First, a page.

BosNewsLife (01/16/06) – Cuba ‘s influential blind Christian dissident, Juan Carlos Gonzalez Leiva, was facing another tense night Monday, January 16, after government backed crowds, armed with loudspeakers, reportedly threatened to storm his house and kill everyone inside.
Gonzalez Leiva, a lawyer and president of the Cuban Foundation of Human Rights, said the crowds began arriving Thursday, January 12, to carry out “psychological torture” to pressure him “by force to go into exile from Cuba” after his house arrest sentence ends March 4, 2006.
“They prevent me from leaving my house, and I am without food, drinking water, and electricity. We are suffocating from the heat,” he said in an e-mail message obtained by BosNewsLife. “Those surrounding my home pound on my windows and my doors, and they have placed loudspeakers outside with blaring music 24 hours a day that prevents us from sleeping or resting,” Gonzalez Leiva added.
He estimated that up to 400 people “begin these vandalistic acts at dawn and continue until 11:00 at night. At that time, police and State Security agents surround my house. This is repeated daily to the rhythm of deafening music.”
Gonzales Leiva said the mobs that surround his home in the city of Ciego de Avila, 460 kilometers (287.5 miles) east of Havana, “range from criminals to university students that are brought [by local military officials and the national government] to shout governmental slogans in aggressive language and obscene words through microphones.”
They were allegedly threatening “to enter the house with military tanks, that they are going to burn all of us up, and that we are antisocial persons at the service of imperialism, among other things.”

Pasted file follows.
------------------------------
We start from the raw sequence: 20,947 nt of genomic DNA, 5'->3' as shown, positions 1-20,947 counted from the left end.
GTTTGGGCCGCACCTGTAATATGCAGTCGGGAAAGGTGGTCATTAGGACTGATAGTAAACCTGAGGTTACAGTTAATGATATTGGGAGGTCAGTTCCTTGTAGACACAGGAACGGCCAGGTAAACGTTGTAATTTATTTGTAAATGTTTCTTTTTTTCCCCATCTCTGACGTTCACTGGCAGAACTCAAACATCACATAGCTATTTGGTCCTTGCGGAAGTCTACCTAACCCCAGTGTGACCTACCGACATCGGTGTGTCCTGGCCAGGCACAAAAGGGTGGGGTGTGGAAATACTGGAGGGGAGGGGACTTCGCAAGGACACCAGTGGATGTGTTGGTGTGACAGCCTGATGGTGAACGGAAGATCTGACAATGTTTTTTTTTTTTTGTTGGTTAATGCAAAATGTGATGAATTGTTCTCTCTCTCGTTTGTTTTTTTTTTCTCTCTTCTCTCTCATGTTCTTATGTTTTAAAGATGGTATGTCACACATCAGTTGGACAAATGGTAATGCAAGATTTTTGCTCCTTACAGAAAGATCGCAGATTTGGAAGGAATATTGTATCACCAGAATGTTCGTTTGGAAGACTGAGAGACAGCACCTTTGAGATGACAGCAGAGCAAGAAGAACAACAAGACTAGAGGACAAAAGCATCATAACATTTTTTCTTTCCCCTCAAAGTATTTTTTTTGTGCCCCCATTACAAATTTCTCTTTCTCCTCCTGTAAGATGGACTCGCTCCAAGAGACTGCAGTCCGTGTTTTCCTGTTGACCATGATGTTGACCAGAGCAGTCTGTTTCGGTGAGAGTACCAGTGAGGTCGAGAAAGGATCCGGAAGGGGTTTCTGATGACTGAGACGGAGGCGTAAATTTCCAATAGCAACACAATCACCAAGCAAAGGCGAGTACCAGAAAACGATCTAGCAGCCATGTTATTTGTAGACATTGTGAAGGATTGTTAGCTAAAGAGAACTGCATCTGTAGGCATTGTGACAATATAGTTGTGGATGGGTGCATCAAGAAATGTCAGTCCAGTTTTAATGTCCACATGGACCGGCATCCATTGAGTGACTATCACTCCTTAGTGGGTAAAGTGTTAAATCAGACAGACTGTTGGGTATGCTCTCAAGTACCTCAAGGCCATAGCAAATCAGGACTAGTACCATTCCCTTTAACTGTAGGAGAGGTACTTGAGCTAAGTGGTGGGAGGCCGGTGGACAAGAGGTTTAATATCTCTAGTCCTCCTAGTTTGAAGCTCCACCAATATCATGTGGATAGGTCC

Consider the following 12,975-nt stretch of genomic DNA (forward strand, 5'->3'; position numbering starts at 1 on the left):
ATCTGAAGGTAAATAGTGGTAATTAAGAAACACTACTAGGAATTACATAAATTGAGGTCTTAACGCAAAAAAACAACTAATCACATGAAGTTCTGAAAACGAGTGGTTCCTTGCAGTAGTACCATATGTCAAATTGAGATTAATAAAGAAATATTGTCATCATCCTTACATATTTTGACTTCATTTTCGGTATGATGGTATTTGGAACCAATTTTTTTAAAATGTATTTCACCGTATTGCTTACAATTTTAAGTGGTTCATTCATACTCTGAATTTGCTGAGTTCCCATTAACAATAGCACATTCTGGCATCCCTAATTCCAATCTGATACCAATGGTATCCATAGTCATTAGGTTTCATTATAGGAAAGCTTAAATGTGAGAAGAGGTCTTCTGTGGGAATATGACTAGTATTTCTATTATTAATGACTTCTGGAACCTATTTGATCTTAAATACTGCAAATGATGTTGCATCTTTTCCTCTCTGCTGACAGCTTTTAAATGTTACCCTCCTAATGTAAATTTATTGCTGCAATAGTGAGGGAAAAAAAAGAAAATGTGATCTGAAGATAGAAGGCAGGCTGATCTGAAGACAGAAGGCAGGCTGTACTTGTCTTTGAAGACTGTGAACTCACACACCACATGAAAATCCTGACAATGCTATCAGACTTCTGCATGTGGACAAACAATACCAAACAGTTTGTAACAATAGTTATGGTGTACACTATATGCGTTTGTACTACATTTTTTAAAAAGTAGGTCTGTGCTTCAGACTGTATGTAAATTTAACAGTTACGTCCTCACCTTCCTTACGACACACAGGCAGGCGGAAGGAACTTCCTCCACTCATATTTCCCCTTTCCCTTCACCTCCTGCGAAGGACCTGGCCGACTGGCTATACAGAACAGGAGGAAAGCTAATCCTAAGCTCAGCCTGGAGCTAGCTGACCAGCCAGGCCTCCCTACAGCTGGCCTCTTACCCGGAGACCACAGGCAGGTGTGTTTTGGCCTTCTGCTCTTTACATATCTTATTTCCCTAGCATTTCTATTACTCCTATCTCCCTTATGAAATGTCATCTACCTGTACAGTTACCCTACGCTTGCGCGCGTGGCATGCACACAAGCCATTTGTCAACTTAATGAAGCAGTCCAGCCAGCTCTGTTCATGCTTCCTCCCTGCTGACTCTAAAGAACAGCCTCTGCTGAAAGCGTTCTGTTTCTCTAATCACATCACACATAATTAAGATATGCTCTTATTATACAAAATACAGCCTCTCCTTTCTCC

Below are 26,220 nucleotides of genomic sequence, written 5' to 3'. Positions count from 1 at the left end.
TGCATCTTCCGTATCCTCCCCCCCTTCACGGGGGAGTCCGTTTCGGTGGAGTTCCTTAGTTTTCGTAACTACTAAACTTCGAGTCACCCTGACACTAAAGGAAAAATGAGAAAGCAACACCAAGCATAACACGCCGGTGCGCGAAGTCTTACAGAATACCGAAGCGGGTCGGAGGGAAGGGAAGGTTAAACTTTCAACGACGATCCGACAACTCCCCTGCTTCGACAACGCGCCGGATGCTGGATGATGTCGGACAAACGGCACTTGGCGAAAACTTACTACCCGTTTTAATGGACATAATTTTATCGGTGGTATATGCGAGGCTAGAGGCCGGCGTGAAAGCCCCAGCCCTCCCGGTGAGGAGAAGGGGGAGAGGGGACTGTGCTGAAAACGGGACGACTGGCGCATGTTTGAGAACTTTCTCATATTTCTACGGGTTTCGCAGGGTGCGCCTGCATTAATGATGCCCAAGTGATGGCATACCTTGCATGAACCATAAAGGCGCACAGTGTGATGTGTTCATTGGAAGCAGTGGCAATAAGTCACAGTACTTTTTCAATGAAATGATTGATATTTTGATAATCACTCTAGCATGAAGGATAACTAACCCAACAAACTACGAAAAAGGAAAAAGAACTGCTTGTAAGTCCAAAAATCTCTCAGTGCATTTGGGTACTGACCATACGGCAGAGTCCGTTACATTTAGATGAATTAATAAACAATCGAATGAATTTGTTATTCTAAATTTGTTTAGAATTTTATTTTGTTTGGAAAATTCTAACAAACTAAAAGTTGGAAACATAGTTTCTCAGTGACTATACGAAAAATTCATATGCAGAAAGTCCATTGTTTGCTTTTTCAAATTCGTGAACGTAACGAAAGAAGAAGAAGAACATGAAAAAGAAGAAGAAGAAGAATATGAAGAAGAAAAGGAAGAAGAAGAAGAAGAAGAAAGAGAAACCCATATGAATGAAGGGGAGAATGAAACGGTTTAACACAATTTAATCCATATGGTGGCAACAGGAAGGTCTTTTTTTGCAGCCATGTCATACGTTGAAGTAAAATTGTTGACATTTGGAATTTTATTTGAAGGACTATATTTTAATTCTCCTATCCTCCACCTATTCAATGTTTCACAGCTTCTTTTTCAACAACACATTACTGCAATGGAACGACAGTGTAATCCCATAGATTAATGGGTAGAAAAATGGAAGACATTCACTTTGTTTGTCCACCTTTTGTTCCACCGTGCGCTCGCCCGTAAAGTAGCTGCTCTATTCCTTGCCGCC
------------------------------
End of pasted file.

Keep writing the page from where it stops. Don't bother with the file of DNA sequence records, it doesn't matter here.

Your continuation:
Among others trapped in his house in the city of Ciego de Avila, 460 kilometers (287.5 miles) east of Havana, were Tania Maseda Guerra, an activist of the Cuban Foundation of Human Rights, and Tania Maseda Guerra, an independent journalist, he said.
Several family members and friends trying to enter his home were apparently beaten. Gonzales Leiva accused the Cuban government of keeping his father, Agustin Gonzalez, as a “hostage” as they refuse to let him leave the Communist island although he has a visa to travel to the United States . “This is a tactic used to pressure me so that I leave the country as well,” he said.
As the stand-off continued, Gonzalez, a Baptist Christian, said he found strength in his faith. “Jesus Christ is with us. He is accompanying us, and He gives us victory and peace. We are not going to lift a finger against anyone nor are we going to commit any crime,” he stressed. “Whatever happens here is the responsibility of State Security, Cuban military officials, and the Cuban government.”
The 41-year old dissident has been living under house arrest following his release from prison where he served over two years on what human rights groups described as “trumped up charges” of “disorderly conduct, disrespect for authority, disobedience and resisting arrest.”
Gonzales Leiva and nine others were arrested on March 4, 2002, after staging a protest at the Antonio Luaces Iraola provincial hospital, about 250 miles (400 kilometers) east of Havana, where independent journalist Jesus Alvarez Castillo was reportedly being treated for injuries from a confrontation with police.
However “I am not afraid at all. These people threaten that they are going to enter my home, but they will have to take me by force. If I withstood 26 months in prison under daily torture by Cuban military officials, harassed, beaten up, and poisoned by chemical substances from which I still suffer, then I will withstand inside my house for 26 months more,” he said.
He thanked international media and human rights groups for having an impact, saying the violence shows that the government of President Fidel Castro was falling apart. Castro has denied the existence of dissidents in his country. He described them as “mercenaries” of the United States who oppose his revolution.
The reported stand-off comes amid fresh concern among human rights groups over reports of persecution of dissidents and Christians, including controversial legislation that effectively restricts house churches and led to the closure of several congregations.